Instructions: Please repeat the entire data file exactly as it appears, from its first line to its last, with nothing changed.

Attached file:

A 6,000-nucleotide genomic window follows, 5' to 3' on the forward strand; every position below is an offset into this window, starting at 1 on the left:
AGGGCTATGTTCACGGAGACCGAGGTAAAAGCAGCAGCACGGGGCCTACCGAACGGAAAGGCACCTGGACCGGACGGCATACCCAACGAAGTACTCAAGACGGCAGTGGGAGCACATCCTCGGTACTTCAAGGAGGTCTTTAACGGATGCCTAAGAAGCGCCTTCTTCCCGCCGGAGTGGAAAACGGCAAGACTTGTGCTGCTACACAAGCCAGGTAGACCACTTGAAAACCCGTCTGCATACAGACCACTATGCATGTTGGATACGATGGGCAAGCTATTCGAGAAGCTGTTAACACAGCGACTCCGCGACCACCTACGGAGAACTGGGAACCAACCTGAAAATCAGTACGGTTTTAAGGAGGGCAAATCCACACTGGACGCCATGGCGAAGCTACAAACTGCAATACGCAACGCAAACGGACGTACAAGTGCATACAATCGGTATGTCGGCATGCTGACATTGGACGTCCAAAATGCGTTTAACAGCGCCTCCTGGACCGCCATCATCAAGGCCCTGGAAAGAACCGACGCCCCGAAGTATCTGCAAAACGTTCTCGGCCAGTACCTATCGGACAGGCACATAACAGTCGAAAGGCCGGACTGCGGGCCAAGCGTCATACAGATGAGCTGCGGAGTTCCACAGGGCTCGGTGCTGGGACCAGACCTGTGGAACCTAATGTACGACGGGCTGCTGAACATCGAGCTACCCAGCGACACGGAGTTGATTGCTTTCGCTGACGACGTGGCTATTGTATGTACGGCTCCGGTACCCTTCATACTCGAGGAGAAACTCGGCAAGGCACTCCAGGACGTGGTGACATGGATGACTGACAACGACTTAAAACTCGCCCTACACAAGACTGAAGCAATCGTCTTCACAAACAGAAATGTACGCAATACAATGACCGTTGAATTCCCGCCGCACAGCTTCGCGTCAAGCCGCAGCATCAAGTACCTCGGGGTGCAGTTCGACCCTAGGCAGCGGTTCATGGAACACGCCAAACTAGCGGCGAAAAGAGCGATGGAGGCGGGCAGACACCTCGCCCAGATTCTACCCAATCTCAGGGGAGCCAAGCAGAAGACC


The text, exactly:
A 6,000-nucleotide genomic window follows, 5' to 3' on the forward strand; every position below is an offset into this window, starting at 1 on the left:
AGGGCTATGTTCACGGAGACCGAGGTAAAAGCAGCAGCACGGGGCCTACCGAACGGAAAGGCACCTGGACCGGACGGCATACCCAACGAAGTACTCAAGACGGCAGTGGGAGCACATCCTCGGTACTTCAAGGAGGTCTTTAACGGATGCCTAAGAAGCGCCTTCTTCCCGCCGGAGTGGAAAACGGCAAGACTTGTGCTGCTACACAAGCCAGGTAGACCACTTGAAAACCCGTCTGCATACAGACCACTATGCATGTTGGATACGATGGGCAAGCTATTCGAGAAGCTGTTAACACAGCGACTCCGCGACCACCTACGGAGAACTGGGAACCAACCTGAAAATCAGTACGGTTTTAAGGAGGGCAAATCCACACTGGACGCCATGGCGAAGCTACAAACTGCAATACGCAACGCAAACGGACGTACAAGTGCATACAATCGGTATGTCGGCATGCTGACATTGGACGTCCAAAATGCGTTTAACAGCGCCTCCTGGACCGCCATCATCAAGGCCCTGGAAAGAACCGACGCCCCGAAGTATCTGCAAAACGTTCTCGGCCAGTACCTATCGGACAGGCACATAACAGTCGAAAGGCCGGACTGCGGGCCAAGCGTCATACAGATGAGCTGCGGAGTTCCACAGGGCTCGGTGCTGGGACCAGACCTGTGGAACCTAATGTACGACGGGCTGCTGAACATCGAGCTACCCAGCGACACGGAGTTGATTGCTTTCGCTGACGACGTGGCTATTGTATGTACGGCTCCGGTACCCTTCATACTCGAGGAGAAACTCGGCAAGGCACTCCAGGACGTGGTGACATGGATGACTGACAACGACTTAAAACTCGCCCTACACAAGACTGAAGCAATCGTCTTCACAAACAGAAATGTACGCAATACAATGACCGTTGAATTCCCGCCGCACAGCTTCGCGTCAAGCCGCAGCATCAAGTACCTCGGGGTGCAGTTCGACCCTAGGCAGCGGTTCATGGAACACGCCAAACTAGCGGCGAAAAGAGCGATGGAGGCGGGCAGACACCTCGCCCAGATTCTACCCAATCTCAGGGGAGCCAAGCAGAAGACC